I read Boulevard during a heat wave and the Northeastern Seaboard blackout, so I felt as though I was living in the pages of this seamy/steamy novel. Jim Grimsley’s fifth novel is a story of self-discovery set in one of the world’s most unforgiving cities, New Orleans. The main character is Newell, a high school graduate from Pastel, Alabama, who embodies the term “country bumpkin.” Newell is cute, naïve and gay. He lucks into a job at a pornographic bookstore after being fired from a restaurant because his good looks cause a ruckus among the staff. Yes, at first I too thought it read like a script from a gay porn video (handsome naïve virgin stumbles off a bus in a strange city and moves into the heart of the gay village – let the games begin!) but alas, it was not to be. It is unlikely that someone like Newell actually exists. I kept myself from dismissing Grimsley’s entire plot by constantly reminding myself that the story is set in 1976 and perhaps back then it was possible for a gay runaway not to end up dead in a crime-riddled city.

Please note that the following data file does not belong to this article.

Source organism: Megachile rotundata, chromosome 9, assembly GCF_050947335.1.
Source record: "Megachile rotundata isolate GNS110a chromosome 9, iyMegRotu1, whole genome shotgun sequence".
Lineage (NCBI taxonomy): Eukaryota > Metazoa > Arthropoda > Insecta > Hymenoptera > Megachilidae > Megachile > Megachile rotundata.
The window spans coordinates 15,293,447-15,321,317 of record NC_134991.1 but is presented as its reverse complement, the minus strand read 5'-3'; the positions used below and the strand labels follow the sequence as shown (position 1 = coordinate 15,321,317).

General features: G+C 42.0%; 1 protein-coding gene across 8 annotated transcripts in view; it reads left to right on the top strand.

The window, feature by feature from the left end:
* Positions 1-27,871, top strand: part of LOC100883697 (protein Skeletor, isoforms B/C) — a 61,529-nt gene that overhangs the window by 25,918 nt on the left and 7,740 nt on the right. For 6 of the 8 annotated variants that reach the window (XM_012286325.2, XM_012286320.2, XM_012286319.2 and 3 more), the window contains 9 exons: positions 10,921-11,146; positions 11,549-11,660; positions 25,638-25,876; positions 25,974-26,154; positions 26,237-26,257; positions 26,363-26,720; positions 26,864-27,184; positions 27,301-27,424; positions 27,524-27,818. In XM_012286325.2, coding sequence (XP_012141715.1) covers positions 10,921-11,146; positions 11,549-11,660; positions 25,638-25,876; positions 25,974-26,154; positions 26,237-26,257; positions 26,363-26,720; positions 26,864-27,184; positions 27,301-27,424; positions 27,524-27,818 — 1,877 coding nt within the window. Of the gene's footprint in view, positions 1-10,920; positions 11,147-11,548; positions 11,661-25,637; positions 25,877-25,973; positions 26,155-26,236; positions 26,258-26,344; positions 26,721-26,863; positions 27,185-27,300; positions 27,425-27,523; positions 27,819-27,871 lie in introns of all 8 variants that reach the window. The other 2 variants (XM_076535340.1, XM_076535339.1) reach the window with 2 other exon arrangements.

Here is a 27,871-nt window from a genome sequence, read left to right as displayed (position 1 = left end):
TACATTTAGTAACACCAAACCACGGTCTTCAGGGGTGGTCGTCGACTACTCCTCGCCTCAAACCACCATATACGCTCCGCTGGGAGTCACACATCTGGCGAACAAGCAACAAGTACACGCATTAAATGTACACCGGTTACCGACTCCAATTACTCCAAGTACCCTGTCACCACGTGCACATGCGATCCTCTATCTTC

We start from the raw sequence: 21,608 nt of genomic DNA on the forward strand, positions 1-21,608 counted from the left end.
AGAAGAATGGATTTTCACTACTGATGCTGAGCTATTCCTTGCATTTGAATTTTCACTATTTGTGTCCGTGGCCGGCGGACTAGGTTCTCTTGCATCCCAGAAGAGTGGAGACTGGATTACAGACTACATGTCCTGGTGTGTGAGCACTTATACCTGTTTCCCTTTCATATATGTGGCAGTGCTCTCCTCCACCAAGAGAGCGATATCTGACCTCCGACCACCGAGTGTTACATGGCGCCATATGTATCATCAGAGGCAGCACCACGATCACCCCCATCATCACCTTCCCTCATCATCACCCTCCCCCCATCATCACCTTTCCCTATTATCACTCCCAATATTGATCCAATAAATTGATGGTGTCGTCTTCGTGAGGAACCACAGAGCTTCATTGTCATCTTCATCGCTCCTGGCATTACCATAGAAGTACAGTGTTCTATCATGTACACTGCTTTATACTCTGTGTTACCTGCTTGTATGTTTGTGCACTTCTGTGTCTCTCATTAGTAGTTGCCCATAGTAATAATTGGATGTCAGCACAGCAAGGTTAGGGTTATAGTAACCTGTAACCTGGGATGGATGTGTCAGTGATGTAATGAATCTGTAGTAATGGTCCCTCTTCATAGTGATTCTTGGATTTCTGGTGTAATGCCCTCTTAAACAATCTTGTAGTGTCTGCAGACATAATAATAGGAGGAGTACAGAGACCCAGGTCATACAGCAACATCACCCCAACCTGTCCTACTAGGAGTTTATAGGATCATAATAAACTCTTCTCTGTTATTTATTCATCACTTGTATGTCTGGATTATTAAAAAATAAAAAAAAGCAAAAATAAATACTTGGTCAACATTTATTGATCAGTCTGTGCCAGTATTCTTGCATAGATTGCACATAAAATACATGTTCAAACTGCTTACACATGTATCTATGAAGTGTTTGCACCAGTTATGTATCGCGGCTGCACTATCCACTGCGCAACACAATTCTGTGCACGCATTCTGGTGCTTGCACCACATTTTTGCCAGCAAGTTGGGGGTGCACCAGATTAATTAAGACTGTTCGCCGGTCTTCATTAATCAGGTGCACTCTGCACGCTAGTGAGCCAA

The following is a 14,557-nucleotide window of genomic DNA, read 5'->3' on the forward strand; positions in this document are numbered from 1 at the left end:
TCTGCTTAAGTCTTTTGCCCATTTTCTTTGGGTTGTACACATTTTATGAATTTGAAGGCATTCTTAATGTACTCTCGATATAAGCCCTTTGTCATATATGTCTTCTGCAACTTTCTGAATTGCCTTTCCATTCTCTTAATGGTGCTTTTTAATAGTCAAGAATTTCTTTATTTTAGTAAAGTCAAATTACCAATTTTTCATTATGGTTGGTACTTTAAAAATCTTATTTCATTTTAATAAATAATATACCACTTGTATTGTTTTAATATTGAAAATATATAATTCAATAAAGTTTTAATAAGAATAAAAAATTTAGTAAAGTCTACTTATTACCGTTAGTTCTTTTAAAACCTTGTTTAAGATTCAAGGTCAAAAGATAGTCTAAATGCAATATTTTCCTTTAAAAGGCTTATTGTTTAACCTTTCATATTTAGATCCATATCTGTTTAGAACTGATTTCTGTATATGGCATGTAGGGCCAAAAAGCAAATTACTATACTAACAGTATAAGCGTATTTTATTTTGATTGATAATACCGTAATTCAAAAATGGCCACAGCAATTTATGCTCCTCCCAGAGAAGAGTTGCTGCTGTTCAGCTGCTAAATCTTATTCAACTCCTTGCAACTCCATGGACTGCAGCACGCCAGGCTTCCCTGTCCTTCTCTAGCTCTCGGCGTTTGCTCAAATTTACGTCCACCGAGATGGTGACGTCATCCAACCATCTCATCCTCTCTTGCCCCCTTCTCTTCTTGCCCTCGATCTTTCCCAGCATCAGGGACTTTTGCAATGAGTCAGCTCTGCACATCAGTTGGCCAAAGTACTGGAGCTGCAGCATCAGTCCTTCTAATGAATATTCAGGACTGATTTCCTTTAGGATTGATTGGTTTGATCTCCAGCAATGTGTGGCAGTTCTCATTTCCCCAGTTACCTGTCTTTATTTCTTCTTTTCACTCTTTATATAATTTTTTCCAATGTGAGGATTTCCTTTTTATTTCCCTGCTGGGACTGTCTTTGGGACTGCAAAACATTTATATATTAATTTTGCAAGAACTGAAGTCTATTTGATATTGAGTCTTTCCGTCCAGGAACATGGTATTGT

Essentially Boulevard is a coming-of-age story with a twist; think Midnight Cowboy meets Big Easy with a dash of Oliver Twist and you’ll get an idea of what Newell’s world is like. To say that Newell’s time spent in New Orleans is educational would be an understatement. Grimsley manages to capture the golden age of gay culture: post Stonewall, pre-AIDS, as well as the seamier yet wildly intriguing side of New Orleans.
Newell has the gumption to hop on a bus and follow his dream, yet he is as passive as a leaf in a stream once he settles into his new life. The novel is populated with one-dimensional characters, and Newell’s passivity quickly became annoying. However, if Grimsley has done this on purpose to portray the hollowness of a sub-culture as seen through Newell’s eyes then it works beautifully. Newell’s journey is neither sepia-toned nor filtered through gossamer -- it is reality-based. He is in New Orleans to explore his sexuality and, as any good student knows, asking questions is essential. With a refreshing frankness, Grimsley enrolls Newell in Intro to Homosexual Sex 101 and follows his exploits.
Although fictional, the novel does provide a peek into the confusing and dangerous territory of exploring one's sexuality in a foreign environment –- talk about taking teen angst to the next level. Boulevard is not a gay sex romp; this is not Tom Jones or Fanny Hill with page after page of sexual cavorting, but a more realistic portrayal of a character surrounded by shallowness. What saves this novel is that Newell’s character goes through many transformations, from innocent adventurer to passive waif to triumphant survivor.
If I had to describe Boulevard in two words, they would be "gritty fluff." I give it 2 ½ stars.